Basketball in Idaho

Some of you have asked about the wildlife we’ve seen on this trip thus far, if any. I’m delighted to report that Kevin saw a prowling fox at Grand Teton National Park that actually hopped up on the trail and on it for a time. On the same day, we saw a moose grazing in the tall reeds by a river from afar. And yes, in the high elevation of the Teton range, we saw countless yellow-bellied marmots, who are more mischievous than they appear. I woke up the first morning on the Teton Crest trail, got out of my tent, and found that my shoes, as well as Scott’s and my sandals, were ravaged by the buck teeth of devious marmots. They were probably attracted to the salt residue from our sweat. They’re still wearable, the shoes, but it’s amazing that they ate so much before realizing that the shoes weren’t edible… revealing much to us the limited intelligence of such creatures.

But I begin to wonder if we should include humans in the category of wildlife. On the week of July 4th, Grand Teton NP was packed, the parking lots overflowed to the road, and the trail crammed like a LA rush hour traffic jam. On the idyllic Teton Crest trail, our companions included the fox, the moose, the numerous idiotic marmots, and very few people. We were left in our solitude to meditate and take in the beautiful scenery. (If I could say one thing about the Teton Crest trail, it would be: where else in the world could you find a snowfield and a field of fresh yellow wildflowers flourishing side by side?)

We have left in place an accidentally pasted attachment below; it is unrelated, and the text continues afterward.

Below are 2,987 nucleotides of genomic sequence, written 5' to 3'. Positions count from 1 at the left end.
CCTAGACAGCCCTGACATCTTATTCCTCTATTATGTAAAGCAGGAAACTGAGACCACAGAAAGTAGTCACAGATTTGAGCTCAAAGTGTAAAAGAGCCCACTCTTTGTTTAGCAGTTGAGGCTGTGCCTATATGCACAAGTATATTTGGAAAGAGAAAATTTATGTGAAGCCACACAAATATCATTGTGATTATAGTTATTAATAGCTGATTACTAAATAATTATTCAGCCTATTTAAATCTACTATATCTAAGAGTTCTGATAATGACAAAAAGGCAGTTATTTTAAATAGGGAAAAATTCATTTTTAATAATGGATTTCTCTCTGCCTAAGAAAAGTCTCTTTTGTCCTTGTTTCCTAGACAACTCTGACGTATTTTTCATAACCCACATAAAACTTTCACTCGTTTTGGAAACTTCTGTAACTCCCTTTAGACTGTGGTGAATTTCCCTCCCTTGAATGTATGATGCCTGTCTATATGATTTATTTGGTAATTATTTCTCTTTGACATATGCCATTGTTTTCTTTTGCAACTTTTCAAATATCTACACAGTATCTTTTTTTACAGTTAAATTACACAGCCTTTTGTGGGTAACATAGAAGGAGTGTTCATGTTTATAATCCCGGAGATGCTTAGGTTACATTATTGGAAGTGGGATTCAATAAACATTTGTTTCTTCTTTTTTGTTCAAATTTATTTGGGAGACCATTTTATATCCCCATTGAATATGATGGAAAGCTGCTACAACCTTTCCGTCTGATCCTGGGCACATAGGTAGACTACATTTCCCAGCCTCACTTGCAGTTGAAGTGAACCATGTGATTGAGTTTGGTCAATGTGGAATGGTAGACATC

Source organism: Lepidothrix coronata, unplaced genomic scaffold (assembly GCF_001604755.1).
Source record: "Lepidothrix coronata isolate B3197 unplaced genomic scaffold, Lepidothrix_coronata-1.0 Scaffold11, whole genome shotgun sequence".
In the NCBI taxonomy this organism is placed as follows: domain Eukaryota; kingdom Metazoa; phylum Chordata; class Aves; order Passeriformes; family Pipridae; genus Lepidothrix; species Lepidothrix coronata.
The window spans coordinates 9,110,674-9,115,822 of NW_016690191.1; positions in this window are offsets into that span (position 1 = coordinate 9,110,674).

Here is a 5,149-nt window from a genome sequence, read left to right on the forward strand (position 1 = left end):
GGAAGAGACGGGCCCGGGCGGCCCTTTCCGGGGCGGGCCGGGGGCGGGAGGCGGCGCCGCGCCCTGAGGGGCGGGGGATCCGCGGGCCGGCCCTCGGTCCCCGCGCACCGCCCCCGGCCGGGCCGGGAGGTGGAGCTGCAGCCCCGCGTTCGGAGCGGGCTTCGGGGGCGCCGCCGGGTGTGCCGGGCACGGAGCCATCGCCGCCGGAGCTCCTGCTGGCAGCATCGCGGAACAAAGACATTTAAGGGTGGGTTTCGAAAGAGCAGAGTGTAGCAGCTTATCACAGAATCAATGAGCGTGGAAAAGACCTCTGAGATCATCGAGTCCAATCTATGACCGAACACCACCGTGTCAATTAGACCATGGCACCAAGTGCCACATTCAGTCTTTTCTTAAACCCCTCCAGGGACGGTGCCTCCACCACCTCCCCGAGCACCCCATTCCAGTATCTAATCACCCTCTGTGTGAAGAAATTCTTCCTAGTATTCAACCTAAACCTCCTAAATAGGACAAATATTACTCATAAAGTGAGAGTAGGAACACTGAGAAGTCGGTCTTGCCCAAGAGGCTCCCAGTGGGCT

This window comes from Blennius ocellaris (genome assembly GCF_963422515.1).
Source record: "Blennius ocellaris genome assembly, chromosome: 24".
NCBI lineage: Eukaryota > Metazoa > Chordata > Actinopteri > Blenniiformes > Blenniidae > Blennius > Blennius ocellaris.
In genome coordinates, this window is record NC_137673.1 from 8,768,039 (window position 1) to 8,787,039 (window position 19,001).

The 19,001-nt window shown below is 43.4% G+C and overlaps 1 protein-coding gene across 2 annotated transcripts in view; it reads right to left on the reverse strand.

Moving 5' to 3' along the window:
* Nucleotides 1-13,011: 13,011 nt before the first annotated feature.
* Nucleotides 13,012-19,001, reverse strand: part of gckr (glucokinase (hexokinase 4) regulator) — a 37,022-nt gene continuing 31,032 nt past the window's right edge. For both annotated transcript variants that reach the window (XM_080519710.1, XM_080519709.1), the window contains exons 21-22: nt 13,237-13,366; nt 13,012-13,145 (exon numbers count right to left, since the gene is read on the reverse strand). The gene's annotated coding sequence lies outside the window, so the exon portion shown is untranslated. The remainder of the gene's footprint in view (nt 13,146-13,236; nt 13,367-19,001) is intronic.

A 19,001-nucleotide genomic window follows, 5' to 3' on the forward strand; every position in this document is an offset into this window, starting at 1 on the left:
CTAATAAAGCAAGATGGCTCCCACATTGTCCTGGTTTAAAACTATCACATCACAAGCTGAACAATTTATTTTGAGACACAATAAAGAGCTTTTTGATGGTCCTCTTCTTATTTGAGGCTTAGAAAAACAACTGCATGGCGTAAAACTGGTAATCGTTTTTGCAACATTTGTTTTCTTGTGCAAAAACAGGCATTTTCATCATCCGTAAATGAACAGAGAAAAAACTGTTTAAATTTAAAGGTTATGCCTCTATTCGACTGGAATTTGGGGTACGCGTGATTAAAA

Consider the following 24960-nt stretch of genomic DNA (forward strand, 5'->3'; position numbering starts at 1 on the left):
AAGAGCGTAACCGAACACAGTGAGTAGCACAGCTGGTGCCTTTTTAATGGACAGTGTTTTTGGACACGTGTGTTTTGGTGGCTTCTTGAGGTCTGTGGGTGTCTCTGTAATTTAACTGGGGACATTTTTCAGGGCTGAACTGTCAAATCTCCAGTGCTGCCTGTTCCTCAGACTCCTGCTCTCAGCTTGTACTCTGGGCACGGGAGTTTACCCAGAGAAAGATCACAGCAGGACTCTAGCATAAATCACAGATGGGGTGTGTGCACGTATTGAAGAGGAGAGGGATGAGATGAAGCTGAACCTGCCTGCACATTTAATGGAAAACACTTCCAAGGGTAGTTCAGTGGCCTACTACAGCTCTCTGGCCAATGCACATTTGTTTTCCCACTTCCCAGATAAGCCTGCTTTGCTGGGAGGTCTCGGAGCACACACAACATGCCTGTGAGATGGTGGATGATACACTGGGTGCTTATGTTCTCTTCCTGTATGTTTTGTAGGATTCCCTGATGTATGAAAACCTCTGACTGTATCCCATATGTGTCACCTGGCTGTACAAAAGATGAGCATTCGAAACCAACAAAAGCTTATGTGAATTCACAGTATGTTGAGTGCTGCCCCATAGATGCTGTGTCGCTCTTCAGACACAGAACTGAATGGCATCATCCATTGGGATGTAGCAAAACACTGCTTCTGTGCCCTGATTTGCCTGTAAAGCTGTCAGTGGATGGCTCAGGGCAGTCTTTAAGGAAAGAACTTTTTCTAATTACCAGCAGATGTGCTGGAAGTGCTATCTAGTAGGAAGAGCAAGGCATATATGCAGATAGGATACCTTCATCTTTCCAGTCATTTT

But as we approached the visitor center, other human beings were all we saw and could think about.

We finished up at Grand Teton on Thursday, and the plan was to go to Yellowstone, right up north, on Friday. The mother of all National Parks, on the weekend after July 4th? If Grand Teton was crowded, what would Yellowstone be like, Times Square during New Year’s Eve? Fahgeddaboudit, man.

So we swung to the west, to Idaho. There were some stuff we wanted to see, like the Shoshone Falls (Niagara of the West, some people say), and the Craters of the Moon National Monument (so closely resembling the moon that astronauts visited it in preparation for their ’69 expedition to the actual moon). En route, Kevin was hungry, so we pulled off I-15 in pursuit of lunch at Wendy’s in a small town called Blackfoot. Lo and behold, on the door was a flyer proclaiming a 3-on-3 basketball tourney the very next day, at a local park. Basketball.

The poor man’s Niagara Falls and the moon landscape replica could wait. We were gonna show the people of Blackfoot how the game’s played in DC.

The following morning, after registering, we surveyed the competition lounging around the outdoor basketball courts. Over there, a trio of middle aged men in plain t-shirts and plaid shorts. At another corner, several group of Native Americans. Near us, a quartet of white, clean-cut college boys with names of various colleges emblazoned on their shirts, which were cut off at the shoulders.

And… right here were us, clad in twenty-four dollar Wal-Mart sneakers and uniform royal blue tank tops with Kappa Gamma stitched on. Deaf frat boys with matching sneakers. Our synchronization must have impressed the people of Blackfoot.

The first game, played at 11 but the way the sun blazed, it could easily have been midafternoon, was a shock for us. We played a team of Native Americans, and they kicked our ass. It was a streetball court, we realized, and we were playing their game. They outmuscled us for rebounds, and knew how to shoot from long-range in the outdoors. The games were decided when you scored up to 21, or by the score at the end of 20 minutes. 13-9, we lost.

Luckily, it was a double-elimination tournament. Next up, we played against a team of earnest, pimply-faced teenagers. The kid guarding me couldn’t have been more than 14. We were learning the streetball style fast, and we put them away 11-6.